Hello! Once again, there is a lot of art to see in Brussels this time of the year. My ‘things to visit’-list is growing almost every day. Besides the main exhibitions at Bozar, Wiels and other big museums, I also want to pay attention to artwork from less known artists. That’s why it seemed worth the effort to check out the work of Djamel Merbah at Espace Magh.
Djamel Merbah was born in Algeria in 1949 and came to Belgium in the 70’s. He graduated at the Académie Royale des Beaux-Art in Brussels and Liège and did several exhibitions in Algeria and Europe. So let’s see what his work is about! (Please note that the paintings where only numbered, so I can’t give you any titles.)
Hello everyone! What do you think about my header image? Evil-stepdad-cums-on-teen.avi. Please don’t be shocked 🙂 . From all the quotes I spotted in Brussels in the last few months, this ‘evil-stepdad’ one is my favorite. I’m not sure, but I think it’s from Oli B. Since I started paying attention to all the details on walls and street furniture, I find it more and more addictive! I already shared a few quotes with you last summer (read part Ihere) and as promised, I kept taking pictures every time I saw a quote. So here is part II:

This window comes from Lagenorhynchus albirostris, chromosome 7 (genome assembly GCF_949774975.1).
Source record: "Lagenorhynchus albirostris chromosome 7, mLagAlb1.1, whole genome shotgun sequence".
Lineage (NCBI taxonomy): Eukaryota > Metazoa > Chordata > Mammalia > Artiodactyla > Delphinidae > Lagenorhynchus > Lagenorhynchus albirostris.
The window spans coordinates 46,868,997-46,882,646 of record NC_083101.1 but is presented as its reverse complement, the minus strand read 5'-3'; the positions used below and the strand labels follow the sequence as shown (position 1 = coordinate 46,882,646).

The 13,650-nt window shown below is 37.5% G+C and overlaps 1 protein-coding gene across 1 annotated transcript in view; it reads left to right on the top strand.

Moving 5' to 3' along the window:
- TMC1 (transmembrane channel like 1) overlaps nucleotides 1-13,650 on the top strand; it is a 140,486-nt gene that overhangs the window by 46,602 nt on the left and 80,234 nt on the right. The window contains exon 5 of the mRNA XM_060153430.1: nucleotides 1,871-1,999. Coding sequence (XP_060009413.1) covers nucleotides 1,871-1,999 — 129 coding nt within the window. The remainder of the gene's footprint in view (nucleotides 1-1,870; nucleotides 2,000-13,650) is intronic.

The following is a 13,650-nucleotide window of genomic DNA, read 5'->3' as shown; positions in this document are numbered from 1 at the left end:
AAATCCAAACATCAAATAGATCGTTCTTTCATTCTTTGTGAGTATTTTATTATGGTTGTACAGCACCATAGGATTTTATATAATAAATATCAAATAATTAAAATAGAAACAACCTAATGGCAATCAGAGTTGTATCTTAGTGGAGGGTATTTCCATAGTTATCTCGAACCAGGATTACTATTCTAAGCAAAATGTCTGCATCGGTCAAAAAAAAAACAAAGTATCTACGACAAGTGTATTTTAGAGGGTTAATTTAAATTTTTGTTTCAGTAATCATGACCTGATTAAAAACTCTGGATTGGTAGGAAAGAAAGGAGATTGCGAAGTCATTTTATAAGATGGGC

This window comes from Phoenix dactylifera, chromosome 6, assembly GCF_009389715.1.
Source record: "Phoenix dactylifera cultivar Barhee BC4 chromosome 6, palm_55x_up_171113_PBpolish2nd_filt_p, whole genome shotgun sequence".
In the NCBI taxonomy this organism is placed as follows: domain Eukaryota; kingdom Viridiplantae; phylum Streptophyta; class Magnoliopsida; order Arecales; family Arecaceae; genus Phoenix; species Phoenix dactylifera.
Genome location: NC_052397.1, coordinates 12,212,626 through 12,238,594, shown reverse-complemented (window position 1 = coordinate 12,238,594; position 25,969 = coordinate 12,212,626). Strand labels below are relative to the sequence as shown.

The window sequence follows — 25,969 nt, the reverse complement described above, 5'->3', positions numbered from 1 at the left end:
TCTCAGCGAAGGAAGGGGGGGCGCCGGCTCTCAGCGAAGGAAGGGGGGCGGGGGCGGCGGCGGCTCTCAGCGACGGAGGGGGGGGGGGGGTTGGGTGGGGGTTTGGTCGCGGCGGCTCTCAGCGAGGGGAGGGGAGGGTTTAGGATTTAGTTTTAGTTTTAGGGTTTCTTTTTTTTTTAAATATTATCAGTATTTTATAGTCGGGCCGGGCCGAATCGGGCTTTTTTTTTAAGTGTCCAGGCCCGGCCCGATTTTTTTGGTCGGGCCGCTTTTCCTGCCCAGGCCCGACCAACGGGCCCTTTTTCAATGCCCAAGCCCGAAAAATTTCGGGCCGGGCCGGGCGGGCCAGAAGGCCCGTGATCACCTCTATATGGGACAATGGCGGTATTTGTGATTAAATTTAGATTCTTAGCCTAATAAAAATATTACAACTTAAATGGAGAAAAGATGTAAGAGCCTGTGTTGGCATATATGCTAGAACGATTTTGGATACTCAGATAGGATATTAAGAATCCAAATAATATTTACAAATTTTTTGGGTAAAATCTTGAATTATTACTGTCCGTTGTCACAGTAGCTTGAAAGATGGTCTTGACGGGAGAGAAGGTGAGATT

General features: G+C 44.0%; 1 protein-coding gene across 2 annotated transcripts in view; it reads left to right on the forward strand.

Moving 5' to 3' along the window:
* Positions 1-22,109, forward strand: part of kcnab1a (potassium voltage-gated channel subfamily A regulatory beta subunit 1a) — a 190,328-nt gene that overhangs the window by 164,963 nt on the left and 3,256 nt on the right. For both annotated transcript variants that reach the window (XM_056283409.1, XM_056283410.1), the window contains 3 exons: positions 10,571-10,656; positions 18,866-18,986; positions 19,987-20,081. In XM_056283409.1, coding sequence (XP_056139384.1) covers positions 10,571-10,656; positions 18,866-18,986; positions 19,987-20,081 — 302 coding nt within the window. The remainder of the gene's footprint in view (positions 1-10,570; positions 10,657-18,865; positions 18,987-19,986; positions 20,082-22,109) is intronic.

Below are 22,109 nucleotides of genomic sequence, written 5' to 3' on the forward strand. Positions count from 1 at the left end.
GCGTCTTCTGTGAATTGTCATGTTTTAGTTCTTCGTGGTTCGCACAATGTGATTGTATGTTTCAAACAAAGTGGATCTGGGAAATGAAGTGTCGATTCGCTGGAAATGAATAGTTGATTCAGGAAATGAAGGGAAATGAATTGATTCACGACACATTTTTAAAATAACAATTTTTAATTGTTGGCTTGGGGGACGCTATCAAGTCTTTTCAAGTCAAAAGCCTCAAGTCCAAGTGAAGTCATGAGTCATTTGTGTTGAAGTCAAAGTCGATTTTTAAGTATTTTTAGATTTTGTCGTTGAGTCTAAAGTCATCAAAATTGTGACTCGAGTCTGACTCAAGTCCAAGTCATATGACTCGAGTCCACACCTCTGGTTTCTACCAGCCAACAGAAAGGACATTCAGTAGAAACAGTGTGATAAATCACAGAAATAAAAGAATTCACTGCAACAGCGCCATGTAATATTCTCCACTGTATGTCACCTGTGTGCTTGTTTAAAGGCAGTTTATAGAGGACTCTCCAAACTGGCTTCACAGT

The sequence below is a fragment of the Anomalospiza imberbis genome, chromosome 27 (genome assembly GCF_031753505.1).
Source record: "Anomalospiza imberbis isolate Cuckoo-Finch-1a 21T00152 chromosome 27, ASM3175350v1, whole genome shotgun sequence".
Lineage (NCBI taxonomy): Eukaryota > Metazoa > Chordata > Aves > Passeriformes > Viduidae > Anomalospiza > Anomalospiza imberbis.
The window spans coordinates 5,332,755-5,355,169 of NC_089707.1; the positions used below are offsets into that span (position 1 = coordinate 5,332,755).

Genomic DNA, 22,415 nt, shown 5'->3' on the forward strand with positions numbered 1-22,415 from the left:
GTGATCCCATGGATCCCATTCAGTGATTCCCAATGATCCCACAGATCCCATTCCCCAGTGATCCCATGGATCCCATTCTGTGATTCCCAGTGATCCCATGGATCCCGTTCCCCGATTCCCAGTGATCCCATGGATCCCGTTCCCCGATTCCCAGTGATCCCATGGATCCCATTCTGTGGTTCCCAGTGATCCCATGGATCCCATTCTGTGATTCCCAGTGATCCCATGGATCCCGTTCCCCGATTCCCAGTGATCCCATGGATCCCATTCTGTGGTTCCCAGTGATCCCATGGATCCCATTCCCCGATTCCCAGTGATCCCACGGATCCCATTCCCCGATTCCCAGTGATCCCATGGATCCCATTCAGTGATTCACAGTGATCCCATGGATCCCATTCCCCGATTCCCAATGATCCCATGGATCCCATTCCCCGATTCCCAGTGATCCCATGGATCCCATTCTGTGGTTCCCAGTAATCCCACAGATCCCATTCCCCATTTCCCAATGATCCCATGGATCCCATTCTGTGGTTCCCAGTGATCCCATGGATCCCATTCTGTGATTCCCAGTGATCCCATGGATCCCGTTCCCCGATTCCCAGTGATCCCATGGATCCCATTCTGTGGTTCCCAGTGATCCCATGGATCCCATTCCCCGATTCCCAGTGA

Quote from Isaac Newton. I found several quotes like this in Brussels. Does anyone know who is responsible for this? I would like to thank him/her for surprising me every now and then.
Happy New Year! What would you like to change or achieve this year? I was never a fan of New Year’s resolutions, but this year I do feel the need to think about what goals I would like to achieve. My boyfriend’s grandfather once told me that it’s important to have a goal in your life. I never forgot this sentence and the older I get, the more I think that he’s right!